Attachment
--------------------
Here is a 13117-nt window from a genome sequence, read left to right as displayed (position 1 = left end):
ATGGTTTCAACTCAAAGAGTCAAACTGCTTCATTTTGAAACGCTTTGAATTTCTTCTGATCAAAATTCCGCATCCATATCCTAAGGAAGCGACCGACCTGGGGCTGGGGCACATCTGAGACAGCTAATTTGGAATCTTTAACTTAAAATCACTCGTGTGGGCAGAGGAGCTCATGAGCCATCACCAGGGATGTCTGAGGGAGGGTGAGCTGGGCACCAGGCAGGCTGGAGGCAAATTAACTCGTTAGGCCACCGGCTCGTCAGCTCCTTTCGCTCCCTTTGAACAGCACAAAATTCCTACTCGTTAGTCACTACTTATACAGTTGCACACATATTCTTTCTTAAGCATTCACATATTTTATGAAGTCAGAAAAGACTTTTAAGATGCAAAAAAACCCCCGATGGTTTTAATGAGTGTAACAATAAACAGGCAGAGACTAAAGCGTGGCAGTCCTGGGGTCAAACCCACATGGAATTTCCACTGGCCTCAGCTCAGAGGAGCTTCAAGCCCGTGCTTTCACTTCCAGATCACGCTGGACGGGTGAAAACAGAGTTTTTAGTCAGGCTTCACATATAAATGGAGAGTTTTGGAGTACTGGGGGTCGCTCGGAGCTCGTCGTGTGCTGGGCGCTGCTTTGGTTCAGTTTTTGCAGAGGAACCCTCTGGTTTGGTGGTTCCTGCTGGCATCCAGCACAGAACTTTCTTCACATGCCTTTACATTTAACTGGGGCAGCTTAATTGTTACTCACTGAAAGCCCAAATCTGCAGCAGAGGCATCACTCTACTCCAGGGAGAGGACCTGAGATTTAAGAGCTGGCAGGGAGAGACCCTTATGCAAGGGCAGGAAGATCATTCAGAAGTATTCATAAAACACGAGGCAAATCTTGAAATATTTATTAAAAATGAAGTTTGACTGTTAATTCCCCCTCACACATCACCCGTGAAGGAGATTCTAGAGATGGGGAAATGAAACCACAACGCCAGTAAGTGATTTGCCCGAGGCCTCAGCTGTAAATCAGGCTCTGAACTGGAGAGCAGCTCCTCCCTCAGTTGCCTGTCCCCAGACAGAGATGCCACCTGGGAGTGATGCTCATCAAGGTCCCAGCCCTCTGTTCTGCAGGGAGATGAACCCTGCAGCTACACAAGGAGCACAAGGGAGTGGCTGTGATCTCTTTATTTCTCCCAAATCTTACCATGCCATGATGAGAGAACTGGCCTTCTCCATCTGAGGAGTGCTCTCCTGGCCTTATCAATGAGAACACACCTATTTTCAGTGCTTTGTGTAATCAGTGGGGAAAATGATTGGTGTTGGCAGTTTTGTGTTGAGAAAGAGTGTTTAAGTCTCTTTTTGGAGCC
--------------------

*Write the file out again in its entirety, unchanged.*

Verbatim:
Here is a 13117-nt window from a genome sequence, read left to right as displayed (position 1 = left end):
ATGGTTTCAACTCAAAGAGTCAAACTGCTTCATTTTGAAACGCTTTGAATTTCTTCTGATCAAAATTCCGCATCCATATCCTAAGGAAGCGACCGACCTGGGGCTGGGGCACATCTGAGACAGCTAATTTGGAATCTTTAACTTAAAATCACTCGTGTGGGCAGAGGAGCTCATGAGCCATCACCAGGGATGTCTGAGGGAGGGTGAGCTGGGCACCAGGCAGGCTGGAGGCAAATTAACTCGTTAGGCCACCGGCTCGTCAGCTCCTTTCGCTCCCTTTGAACAGCACAAAATTCCTACTCGTTAGTCACTACTTATACAGTTGCACACATATTCTTTCTTAAGCATTCACATATTTTATGAAGTCAGAAAAGACTTTTAAGATGCAAAAAAACCCCCGATGGTTTTAATGAGTGTAACAATAAACAGGCAGAGACTAAAGCGTGGCAGTCCTGGGGTCAAACCCACATGGAATTTCCACTGGCCTCAGCTCAGAGGAGCTTCAAGCCCGTGCTTTCACTTCCAGATCACGCTGGACGGGTGAAAACAGAGTTTTTAGTCAGGCTTCACATATAAATGGAGAGTTTTGGAGTACTGGGGGTCGCTCGGAGCTCGTCGTGTGCTGGGCGCTGCTTTGGTTCAGTTTTTGCAGAGGAACCCTCTGGTTTGGTGGTTCCTGCTGGCATCCAGCACAGAACTTTCTTCACATGCCTTTACATTTAACTGGGGCAGCTTAATTGTTACTCACTGAAAGCCCAAATCTGCAGCAGAGGCATCACTCTACTCCAGGGAGAGGACCTGAGATTTAAGAGCTGGCAGGGAGAGACCCTTATGCAAGGGCAGGAAGATCATTCAGAAGTATTCATAAAACACGAGGCAAATCTTGAAATATTTATTAAAAATGAAGTTTGACTGTTAATTCCCCCTCACACATCACCCGTGAAGGAGATTCTAGAGATGGGGAAATGAAACCACAACGCCAGTAAGTGATTTGCCCGAGGCCTCAGCTGTAAATCAGGCTCTGAACTGGAGAGCAGCTCCTCCCTCAGTTGCCTGTCCCCAGACAGAGATGCCACCTGGGAGTGATGCTCATCAAGGTCCCAGCCCTCTGTTCTGCAGGGAGATGAACCCTGCAGCTACACAAGGAGCACAAGGGAGTGGCTGTGATCTCTTTATTTCTCCCAAATCTTACCATGCCATGATGAGAGAACTGGCCTTCTCCATCTGAGGAGTGCTCTCCTGGCCTTATCAATGAGAACACACCTATTTTCAGTGCTTTGTGTAATCAGTGGGGAAAATGATTGGTGTTGGCAGTTTTGTGTTGAGAAAGAGTGTTTAAGTCTCTTTTTGGAGCC